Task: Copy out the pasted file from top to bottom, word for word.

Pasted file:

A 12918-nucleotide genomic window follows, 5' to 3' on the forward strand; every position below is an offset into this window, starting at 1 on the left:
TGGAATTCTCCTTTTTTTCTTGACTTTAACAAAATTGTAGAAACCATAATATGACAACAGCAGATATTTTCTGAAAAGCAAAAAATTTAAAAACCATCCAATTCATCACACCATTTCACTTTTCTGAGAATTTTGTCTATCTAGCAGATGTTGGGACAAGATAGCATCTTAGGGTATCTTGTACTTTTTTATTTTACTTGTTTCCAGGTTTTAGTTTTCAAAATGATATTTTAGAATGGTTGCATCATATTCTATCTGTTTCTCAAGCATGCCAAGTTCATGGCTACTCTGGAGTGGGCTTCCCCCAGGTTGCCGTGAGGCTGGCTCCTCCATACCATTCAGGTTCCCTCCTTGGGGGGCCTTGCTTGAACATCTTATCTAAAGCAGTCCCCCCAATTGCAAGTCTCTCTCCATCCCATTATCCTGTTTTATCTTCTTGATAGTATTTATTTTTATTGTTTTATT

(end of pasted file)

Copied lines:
A 12918-nucleotide genomic window follows, 5' to 3' on the forward strand; every position below is an offset into this window, starting at 1 on the left:
TGGAATTCTCCTTTTTTTCTTGACTTTAACAAAATTGTAGAAACCATAATATGACAACAGCAGATATTTTCTGAAAAGCAAAAAATTTAAAAACCATCCAATTCATCACACCATTTCACTTTTCTGAGAATTTTGTCTATCTAGCAGATGTTGGGACAAGATAGCATCTTAGGGTATCTTGTACTTTTTTATTTTACTTGTTTCCAGGTTTTAGTTTTCAAAATGATATTTTAGAATGGTTGCATCATATTCTATCTGTTTCTCAAGCATGCCAAGTTCATGGCTACTCTGGAGTGGGCTTCCCCCAGGTTGCCGTGAGGCTGGCTCCTCCATACCATTCAGGTTCCCTCCTTGGGGGGCCTTGCTTGAACATCTTATCTAAAGCAGTCCCCCCAATTGCAAGTCTCTCTCCATCCCATTATCCTGTTTTATCTTCTTGATAGTATTTATTTTTATTGTTTTATT